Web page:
drain pipe size and venting sink

Discussion in 'Plumbing Forum, Professional & DIY Advice' started by barryw, Mar 15, 2007.

  1. barryw

    barryw New Member

    Messages:
    10
    My kitchen sink drain runs from one side of the house to the other where it connects to the base of the stack vent. The total distance is about thirty feet.
    I have two questions:

    1. Is the current 1.5" pvc pipe large enough or should I replace it with a two inch pipe? It drains a double sink with garbage disposal.

    2. The only vent it has is basically a loose drain connection from a washing machine that was once installed (rigged) in the kitchen for the previous owners, if you want to call that a vent.
    I'm going to replace the pipe. Over that 30 feet, does it matter where I tie in a vent assuming it needs a vent. I want to vent it as close to the stack as possible.
    Hope that makes sense.

    Thanks,
    Barry
  2. jimbo

    jimbo Plumber

    Messages:
    8,997
    Location:
    San Diego
    You have a problem here. The maximum length of the trap arm...the pipe from the trap to the vent connector....under the UPC is 42" for 1½" pipe, and 60" for a 2" pipe. You should fix that/
  3. leejosepho

    leejosepho DIY scratch-pad engineer

    I had a similar situation before a complete re-do of our drain plumbing, and here is my own take on the matter:

    First, an 1-1/2" sink trap cannot possibly let enough water through fast enough to completely fill a sloping 2" line and keep it that way "to the last drop". Therefore, a vent to protect that trap from being siphoned dry by the sink discharge going through it is but marginally necessary, at most. However, and since "code" seems to require one, you might simply install one of those "AAV" one-way check vents.

    Second, "to vent it as close to the stack as possible" is neither a good idea nor necessary, and for two reasons:

    1) If the drainage from the sink actually *could* suck its trap dry, a vent at the other end of the line would not stop that;
    2) That stack should already be well-vented by other means, making another vent right next to it and in an incoming line redundant.
    Last edited: Mar 16, 2007
  4. can't be, as written.

    barry

    you must be mistaken. perhaps you meant to write it the other way 'round.

    david
  5. Randyj

    Randyj Master Plumber

    Messages:
    1,047
    Location:
    Alabama
    Should there be a partial obstuction it will cause siphoning of the trap if you do not have the vent very close to the trap....preferably on a tee at the end of the trap....or very close to it.
  6. leejosepho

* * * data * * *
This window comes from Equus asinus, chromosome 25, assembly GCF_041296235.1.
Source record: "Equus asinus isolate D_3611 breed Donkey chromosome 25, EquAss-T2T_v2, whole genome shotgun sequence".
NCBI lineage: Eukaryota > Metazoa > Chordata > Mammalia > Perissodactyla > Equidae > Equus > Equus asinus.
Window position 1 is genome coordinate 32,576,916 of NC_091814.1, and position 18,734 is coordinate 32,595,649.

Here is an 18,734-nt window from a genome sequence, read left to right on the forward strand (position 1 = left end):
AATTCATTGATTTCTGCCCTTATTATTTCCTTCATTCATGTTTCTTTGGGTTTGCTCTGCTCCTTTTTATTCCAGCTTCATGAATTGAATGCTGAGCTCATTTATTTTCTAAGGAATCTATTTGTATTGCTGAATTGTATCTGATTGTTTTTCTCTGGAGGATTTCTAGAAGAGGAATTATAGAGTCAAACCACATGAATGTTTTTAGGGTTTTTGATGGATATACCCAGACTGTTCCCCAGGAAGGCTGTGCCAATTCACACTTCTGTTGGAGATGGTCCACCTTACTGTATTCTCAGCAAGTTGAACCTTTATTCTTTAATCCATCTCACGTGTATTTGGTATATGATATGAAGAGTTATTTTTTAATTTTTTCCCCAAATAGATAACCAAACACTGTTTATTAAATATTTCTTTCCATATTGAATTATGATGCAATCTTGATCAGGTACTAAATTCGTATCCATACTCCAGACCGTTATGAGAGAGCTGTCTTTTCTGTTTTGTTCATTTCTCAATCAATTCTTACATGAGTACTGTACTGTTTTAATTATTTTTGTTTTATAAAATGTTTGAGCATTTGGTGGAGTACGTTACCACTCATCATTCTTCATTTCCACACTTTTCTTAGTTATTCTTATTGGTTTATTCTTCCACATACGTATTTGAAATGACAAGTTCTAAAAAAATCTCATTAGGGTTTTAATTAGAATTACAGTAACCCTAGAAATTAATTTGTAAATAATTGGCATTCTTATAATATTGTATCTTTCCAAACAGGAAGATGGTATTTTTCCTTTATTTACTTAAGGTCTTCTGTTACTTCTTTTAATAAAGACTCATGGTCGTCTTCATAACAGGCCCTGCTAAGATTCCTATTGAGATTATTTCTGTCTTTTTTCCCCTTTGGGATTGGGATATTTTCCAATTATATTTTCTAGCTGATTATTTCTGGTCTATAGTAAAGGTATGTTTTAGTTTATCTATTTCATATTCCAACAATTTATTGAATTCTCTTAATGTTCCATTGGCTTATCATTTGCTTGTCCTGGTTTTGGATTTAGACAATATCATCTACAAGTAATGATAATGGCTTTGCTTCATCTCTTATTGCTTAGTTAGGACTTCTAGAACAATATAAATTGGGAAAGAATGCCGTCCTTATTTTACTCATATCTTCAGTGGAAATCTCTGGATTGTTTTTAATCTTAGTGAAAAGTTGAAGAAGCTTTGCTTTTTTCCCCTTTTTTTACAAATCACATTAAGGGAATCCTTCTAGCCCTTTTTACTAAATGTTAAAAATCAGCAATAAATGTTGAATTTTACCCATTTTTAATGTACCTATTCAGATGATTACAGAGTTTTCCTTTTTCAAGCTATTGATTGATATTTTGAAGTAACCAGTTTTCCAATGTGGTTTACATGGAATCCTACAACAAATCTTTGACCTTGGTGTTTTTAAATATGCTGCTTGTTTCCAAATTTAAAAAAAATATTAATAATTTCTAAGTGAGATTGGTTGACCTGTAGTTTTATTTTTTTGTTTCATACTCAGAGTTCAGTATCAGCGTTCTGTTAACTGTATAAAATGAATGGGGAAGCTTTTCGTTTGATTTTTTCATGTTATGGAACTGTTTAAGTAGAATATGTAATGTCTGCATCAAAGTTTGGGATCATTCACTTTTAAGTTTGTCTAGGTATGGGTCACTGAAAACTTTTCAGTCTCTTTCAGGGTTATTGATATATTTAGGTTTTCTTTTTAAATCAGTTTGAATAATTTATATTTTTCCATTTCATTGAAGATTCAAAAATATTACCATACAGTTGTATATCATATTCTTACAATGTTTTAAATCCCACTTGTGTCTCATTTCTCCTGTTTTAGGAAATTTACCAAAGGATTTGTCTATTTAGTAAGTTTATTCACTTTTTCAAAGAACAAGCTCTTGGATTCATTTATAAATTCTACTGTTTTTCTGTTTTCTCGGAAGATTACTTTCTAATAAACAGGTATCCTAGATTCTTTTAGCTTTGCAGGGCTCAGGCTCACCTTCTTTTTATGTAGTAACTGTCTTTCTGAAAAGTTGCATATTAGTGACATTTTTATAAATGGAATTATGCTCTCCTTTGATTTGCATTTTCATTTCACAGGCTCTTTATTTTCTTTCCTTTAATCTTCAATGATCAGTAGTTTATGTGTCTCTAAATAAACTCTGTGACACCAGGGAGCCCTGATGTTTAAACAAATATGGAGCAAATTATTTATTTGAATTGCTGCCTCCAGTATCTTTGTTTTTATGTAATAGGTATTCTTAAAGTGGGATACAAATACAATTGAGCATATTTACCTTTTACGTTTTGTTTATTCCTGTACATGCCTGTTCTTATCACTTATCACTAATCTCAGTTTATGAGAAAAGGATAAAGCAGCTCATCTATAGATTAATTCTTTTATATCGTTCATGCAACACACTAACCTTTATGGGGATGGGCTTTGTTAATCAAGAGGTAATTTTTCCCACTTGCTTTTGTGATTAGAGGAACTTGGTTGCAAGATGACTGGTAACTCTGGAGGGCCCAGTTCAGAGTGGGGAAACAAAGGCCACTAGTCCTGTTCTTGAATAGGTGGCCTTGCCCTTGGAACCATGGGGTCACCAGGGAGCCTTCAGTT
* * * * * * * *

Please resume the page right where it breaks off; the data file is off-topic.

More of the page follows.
leejosepho DIY scratch-pad engineer

    Ah! I had not thought of that.

    So much for my "marginally necessary", eh?!

    Oops.:eek:
  7. barryw

    barryw New Member

    Messages:
    10
    Ok I found a vent. There is a vent beneath kitchen sink running into the wall.
    I missed it because I checked the attic and basement when looking at the plumbing. The problem, I can't find any place where the vent ties into the stack, and there are no other vent pipes running through the roof.
    So, suppose the vent is there and it is vented properly, are there any issues with the 1.5" drain pipe that runs about thirty feet to the base of the stack vent?
    Thank you!
  8. Winslow

    Winslow Plumber

    Messages:
    450
    Location:
    Hawaii

    The drain should be 2", at least that is what is required by the UPC. Especially with a disposer on the line.
  9. barryw

    barryw New Member

    Messages:
    10
    Alright. I will change the pipe and do what I have to do to get the vent right.
    Thanks again.
  10. kk

    kk New Member

    Messages:
    5
    Location:
    Eastern CT
    Trying to learn something here... supposing Barry's sink didn't have a proper vent - what would the correct thing to do be? Being as it's 30 feet away from the stack, how do you run a vent line? With an existing structure it seems like it would be close to impossible to run up and over to the vent stack, and running a new vent stack up in the kitchen could be a problem too.

    What do you do?

    -Keith
  11. hypothetic

    hi keith!

    i think lee joseph 0 mentioned AAVs. Studors.

    david
  12. leejosepho

    leejosepho DIY scratch-pad engineer

    The situation with the drain line for our washing machine was like that, and I have resolved that dilemma to my own satisfaction by placing the trap right at the stack and running a sloped 2" drain line to there. The washer sits below the middle of an upstairs room and is not on an outside wall. So, and even if this is not "in the books" or whatever, I simply did what it took to make a safe, working drain.
Similar Threads: drain pipe
Forum Title Date
Plumbing Forum, Professional & DIY Advice Drain pipe rotted under house, can someone look over my repair plan? Wednesday at 7:18 PM
Plumbing Forum, Professional & DIY Advice Drain Pipe Sizea and Maximum Drainage Fixture Units. Sep 6, 2014
Plumbing Forum, Professional & DIY Advice Standpipe drain for washing machine and iron curtain/H2O softener Jun 11, 2014
Plumbing Forum, Professional & DIY Advice Bedding Prep and Tips for Below Slab Drain Pipes May 13, 2014
Plumbing Forum, Professional & DIY Advice Tub Drain plunger separated from linkage, stuck in drain pipe May 2, 2014

Share This Page